"He taught me a lot," Upshaw said after the All-Star game. "I'm a better guard for what I learned." The lesson should continue in the Orange Bowl.
If you want to pursue the matter of individual match-ups, how about these? Willie Davis (10 years in the NFL and all-pro) vs. Harry Schuh (three years in the AFL); Lionel Aldridge (five years a starter for Green Bay) vs. Bob Svihus (three years in the AFL). On defense for the Raiders, Dan Birdwell, in his sixth season and never an All-Pro, faces Jerry Kramer, who has been an All-Pro in most of his 10 NFL seasons. Ike Lassiter, one of the best of the Raider defensive linemen, meets Forrest Gregg, the man who dominated the Rams' Jones. Lassiter is as big as Jones, but not as fast. Tom Keating, the other star of the Raider defensive line, is the only player who will have an edge on his adversary in experience. He is matched with young Gale Gillingham, a second-year guard who beat out Fuzz Thurston for the position this season. Thurston still can play guard for almost any pro team.
So, in the lines, which nearly always decide a game, the Packers enjoy a clear and decisive margin. But if the line play should result in a standoff, what then?
No team in football can match the Packer linebackers. Ray Nitschke, a 6'3", 235-pound veteran of 10 years, was easily the best middle linebacker in football in 1967, although most All-Pro selections, amazingly, ignored him. He is a damaging tackier, quick enough to drop back and defend against a pass and a play diagnostician of the first order. Dave Robinson and Lee Roy Caffey are big, fast and All-Pro caliber as corner linebackers.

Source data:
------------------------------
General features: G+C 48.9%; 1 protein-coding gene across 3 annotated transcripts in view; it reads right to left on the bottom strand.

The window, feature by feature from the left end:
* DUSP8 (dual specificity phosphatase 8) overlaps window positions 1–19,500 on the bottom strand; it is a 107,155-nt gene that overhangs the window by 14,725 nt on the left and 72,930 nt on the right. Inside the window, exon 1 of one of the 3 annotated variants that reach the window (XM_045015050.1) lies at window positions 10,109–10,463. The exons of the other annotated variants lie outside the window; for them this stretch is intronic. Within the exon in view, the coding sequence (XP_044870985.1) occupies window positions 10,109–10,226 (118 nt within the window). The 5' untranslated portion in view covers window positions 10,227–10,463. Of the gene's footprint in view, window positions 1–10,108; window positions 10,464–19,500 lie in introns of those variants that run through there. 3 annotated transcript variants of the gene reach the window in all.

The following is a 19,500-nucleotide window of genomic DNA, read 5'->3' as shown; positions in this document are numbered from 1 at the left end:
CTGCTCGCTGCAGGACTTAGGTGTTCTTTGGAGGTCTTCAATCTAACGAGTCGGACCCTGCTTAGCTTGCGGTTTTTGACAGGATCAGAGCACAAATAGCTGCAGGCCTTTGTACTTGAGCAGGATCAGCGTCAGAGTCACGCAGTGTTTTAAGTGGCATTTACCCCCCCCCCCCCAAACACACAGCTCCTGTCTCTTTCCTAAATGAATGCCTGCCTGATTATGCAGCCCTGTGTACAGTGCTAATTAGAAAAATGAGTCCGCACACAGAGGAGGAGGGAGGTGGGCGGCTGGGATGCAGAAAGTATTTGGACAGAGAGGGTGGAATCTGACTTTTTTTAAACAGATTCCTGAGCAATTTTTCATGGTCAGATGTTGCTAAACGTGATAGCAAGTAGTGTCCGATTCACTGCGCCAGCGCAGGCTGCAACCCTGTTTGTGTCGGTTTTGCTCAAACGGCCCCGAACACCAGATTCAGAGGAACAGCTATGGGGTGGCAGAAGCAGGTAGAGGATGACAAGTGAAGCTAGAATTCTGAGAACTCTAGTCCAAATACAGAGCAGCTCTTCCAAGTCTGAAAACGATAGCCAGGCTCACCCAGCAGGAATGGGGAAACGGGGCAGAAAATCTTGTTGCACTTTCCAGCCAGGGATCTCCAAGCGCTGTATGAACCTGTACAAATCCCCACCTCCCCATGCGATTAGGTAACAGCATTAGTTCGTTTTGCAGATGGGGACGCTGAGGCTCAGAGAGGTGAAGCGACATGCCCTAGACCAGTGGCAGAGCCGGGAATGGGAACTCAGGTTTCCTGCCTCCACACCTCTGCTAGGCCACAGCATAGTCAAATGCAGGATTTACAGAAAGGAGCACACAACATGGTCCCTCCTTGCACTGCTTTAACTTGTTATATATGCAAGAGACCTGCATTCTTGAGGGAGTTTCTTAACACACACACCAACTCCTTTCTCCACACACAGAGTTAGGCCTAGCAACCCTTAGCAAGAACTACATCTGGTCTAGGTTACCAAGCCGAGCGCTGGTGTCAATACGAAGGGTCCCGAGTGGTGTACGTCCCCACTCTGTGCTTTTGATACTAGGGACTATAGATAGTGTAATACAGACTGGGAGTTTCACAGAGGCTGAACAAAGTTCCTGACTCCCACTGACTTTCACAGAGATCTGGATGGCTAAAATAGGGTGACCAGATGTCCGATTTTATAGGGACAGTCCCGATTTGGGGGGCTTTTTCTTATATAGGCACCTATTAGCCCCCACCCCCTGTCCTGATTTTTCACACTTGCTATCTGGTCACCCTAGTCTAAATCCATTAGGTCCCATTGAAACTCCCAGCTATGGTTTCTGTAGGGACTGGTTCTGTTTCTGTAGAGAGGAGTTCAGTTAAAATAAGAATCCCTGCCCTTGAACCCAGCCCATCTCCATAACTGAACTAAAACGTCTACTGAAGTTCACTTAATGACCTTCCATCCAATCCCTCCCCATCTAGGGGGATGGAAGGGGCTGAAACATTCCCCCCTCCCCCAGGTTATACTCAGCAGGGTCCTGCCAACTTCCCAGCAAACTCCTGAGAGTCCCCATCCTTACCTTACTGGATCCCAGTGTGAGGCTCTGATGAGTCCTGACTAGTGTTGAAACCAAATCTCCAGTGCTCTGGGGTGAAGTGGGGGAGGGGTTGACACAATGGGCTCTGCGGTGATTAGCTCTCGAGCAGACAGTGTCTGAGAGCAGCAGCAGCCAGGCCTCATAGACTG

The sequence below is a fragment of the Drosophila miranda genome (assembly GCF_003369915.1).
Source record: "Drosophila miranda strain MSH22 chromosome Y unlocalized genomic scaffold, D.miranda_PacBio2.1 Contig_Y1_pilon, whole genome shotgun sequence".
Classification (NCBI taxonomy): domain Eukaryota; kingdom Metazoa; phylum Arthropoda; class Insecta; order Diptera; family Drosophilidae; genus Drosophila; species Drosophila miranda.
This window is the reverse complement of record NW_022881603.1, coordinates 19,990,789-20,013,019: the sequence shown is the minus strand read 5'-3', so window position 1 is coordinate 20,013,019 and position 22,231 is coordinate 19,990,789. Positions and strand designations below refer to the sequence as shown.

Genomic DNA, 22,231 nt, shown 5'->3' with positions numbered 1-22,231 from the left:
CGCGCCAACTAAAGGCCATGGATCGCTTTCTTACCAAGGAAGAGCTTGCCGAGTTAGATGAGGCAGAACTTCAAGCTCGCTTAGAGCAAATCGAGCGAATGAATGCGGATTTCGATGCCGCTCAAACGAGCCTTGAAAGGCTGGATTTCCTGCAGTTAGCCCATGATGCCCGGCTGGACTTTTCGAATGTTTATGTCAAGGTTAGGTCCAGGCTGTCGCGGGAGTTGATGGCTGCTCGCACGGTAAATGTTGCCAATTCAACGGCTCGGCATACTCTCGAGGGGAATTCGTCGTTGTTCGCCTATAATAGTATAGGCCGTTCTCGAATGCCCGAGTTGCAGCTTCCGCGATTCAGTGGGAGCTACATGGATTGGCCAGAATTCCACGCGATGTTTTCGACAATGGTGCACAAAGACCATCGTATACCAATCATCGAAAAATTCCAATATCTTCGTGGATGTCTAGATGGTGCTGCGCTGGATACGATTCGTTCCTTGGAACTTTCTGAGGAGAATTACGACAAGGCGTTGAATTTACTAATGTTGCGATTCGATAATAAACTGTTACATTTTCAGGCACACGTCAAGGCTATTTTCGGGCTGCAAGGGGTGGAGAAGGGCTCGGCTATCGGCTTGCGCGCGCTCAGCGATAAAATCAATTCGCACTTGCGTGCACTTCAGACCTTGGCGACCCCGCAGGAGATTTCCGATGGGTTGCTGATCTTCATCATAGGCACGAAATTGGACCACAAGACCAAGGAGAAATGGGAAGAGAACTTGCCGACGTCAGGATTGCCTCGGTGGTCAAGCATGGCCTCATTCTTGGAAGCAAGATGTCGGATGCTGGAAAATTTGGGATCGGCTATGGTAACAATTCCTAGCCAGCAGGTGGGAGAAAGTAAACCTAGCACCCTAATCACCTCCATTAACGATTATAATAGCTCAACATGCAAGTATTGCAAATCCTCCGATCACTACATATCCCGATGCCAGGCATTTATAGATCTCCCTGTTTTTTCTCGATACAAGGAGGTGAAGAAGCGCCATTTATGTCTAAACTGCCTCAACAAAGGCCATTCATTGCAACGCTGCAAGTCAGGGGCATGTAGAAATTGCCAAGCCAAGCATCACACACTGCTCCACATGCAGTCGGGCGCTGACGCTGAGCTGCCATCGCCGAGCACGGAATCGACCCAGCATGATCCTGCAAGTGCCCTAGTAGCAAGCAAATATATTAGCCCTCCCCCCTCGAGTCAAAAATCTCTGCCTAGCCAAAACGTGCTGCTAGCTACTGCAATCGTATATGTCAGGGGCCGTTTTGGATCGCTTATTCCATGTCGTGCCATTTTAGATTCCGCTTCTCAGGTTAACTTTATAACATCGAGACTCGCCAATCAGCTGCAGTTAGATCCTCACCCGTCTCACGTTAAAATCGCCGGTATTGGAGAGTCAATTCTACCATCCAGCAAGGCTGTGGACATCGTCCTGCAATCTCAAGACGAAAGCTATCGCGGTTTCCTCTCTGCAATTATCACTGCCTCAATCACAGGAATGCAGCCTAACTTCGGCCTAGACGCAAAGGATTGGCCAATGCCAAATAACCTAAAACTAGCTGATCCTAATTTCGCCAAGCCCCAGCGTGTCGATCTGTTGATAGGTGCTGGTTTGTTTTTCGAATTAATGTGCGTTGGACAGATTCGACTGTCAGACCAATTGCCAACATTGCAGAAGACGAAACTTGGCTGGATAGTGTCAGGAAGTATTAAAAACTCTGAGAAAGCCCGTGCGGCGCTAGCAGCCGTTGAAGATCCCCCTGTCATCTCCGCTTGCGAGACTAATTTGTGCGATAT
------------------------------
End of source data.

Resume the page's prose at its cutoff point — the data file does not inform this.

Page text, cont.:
" Green Bay's defense is built on its linebackers," Tom Landry, the Dallas head coach, said before the championship game in Green Bay. "It should be. They may be the best set of linebackers ever to play football."
Behind them is perhaps the best secondary in football. Herb Adderley and Bob Jeter at the corners and Tom Brown and Willie Wood at safety have worked together for a long time and have superb individual skills, against both the run and the pass.
The Raiders probably will run for short yardage on this formidable defense. They have strong runners in Hewritt Dixon and Pete Banaszak and, for that matter, in Daryle Lamonica. The Green Bays do not concentrate on stopping the run; they consider it more important to take away the pass. "They bend with you on the run for a while," Landry says. "You get the short gains because they are trying to blow in there on the passer. They shut off the run when you get down close."
Dave Hanner, who coaches the Green Bay defensive line, has it figured out. " Jordan has to go in there all out," he says. "He's got to get off on the ball and roll. So does Willie Davis. If they stop and read and get cautious, it hurts. What if Henry gets trapped now and then? So they gain five, six yards. They aren't going all the way. We get more when Henry or Willie gets to the passer than we lose if they are trapped. It's a good gamble."
No team—certainly not Oakland—figures to whip the Packers with a running game. If a runner does penetrate the line, he faces those big, mobile linebackers and, if he should escape them, he still must evade the fast, sure tacklers in the secondary.
Lamonica, who came from Buffalo to lift the Raiders to their first championship, is certainly a good passer. He has thrown for 32 touchdowns and was selected as the Most Valuable Player in the AFL. But. with only one year's real experience, he is still far behind Bart Starr, who has been a super quarterback for eight seasons. Starr has been in nine championship or playoff games and nobody in pro football has ever had a better record in big games.